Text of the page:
Continuing with our look at architectural spaces as constructs of the human imagination, a new book, Representing Justice: Invention, Controversy, and Rights in City-States and Democratic Courtrooms, by Judith Resnik and Dennis Curtis, gives special insight into the ways in which Justice has publicly appeared and influenced our own democratic ideologies.
Buildings are one way to tell the story. The rise of courthouses tracks the rise of rights and the transformation of courts as democratic institutions – insistent on the equality of all, but as the authors argue, democracy did not only change courts, it also challenges them. Resnik and Curtis analyze how Renaissance “rites” of judgment turned into democratic “rights,” requiring governments to respect judicial independence, provide open and public hearings, and accord access and dignity to “every person.” Courts developed, alongside the press and the postal services, as mechanisms for building the public sphere and for calling the government to account.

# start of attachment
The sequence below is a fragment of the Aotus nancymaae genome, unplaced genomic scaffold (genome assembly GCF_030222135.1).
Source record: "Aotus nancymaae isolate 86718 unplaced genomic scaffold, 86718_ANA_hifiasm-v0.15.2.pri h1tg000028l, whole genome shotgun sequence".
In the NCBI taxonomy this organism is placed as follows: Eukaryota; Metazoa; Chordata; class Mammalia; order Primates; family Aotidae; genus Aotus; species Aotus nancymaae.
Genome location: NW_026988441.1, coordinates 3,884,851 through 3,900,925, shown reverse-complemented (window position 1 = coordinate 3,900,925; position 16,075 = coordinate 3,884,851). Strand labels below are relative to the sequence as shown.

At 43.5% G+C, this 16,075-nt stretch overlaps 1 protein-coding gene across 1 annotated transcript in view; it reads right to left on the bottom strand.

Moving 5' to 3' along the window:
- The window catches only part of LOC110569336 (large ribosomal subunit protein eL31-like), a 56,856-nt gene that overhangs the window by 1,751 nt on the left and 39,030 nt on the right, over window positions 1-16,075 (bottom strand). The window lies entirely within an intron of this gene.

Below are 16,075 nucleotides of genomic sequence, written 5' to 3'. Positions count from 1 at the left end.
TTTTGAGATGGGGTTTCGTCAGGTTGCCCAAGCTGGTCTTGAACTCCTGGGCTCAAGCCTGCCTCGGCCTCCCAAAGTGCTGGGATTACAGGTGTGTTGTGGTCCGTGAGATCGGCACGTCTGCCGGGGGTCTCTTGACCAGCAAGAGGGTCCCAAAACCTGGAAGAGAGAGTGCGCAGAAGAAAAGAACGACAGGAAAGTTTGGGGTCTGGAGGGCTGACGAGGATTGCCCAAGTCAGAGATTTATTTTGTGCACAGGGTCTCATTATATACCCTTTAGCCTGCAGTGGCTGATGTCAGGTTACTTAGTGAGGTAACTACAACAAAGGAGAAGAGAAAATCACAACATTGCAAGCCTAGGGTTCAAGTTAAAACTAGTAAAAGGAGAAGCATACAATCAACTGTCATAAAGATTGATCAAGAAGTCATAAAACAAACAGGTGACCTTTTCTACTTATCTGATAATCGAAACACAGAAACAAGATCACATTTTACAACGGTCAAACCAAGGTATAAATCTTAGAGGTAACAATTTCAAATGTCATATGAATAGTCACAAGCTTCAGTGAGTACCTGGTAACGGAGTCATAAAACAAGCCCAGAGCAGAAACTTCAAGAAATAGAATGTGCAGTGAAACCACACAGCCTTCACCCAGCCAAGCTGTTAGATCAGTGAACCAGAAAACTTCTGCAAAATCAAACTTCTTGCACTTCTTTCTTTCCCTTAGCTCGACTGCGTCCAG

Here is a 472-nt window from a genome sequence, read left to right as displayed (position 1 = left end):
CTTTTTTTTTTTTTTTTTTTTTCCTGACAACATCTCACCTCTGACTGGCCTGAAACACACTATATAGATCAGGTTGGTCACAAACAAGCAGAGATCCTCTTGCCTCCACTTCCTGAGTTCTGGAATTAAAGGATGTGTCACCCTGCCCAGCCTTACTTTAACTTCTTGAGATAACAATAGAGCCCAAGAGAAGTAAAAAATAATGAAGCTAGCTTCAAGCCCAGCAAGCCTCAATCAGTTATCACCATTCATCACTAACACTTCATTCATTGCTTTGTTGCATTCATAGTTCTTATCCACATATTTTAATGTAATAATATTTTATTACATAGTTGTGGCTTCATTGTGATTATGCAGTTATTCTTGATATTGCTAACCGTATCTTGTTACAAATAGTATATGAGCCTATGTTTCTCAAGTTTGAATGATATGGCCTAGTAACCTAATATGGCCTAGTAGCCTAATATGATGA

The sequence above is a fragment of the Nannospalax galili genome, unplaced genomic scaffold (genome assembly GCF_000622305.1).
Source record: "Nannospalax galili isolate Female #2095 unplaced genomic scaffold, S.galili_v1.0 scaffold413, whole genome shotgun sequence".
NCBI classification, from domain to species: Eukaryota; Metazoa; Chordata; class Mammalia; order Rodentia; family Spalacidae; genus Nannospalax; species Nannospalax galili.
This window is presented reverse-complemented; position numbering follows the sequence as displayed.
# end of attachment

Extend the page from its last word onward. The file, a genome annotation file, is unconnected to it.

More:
Today, however, private processes are replacing public ones, as public and private sectors promote settlement, devolve decision making to agencies, and outsource judgments to arbitrators and mediators. Often clad in glass to mark justice’s transparency, new courthouse designs celebrate adjudication without reflecting on the problems of access, injustice, opacity, and the complexity of rendering impartial judgments. What Resnik and Curtis insist is that the movement away from public adjudication is a problem for democracies because adjudication has important contributions to make to democracy.
Listen to Judith Resnik on The Takeaway to hear about the current shortage of federal judges and what that means for judicial administration.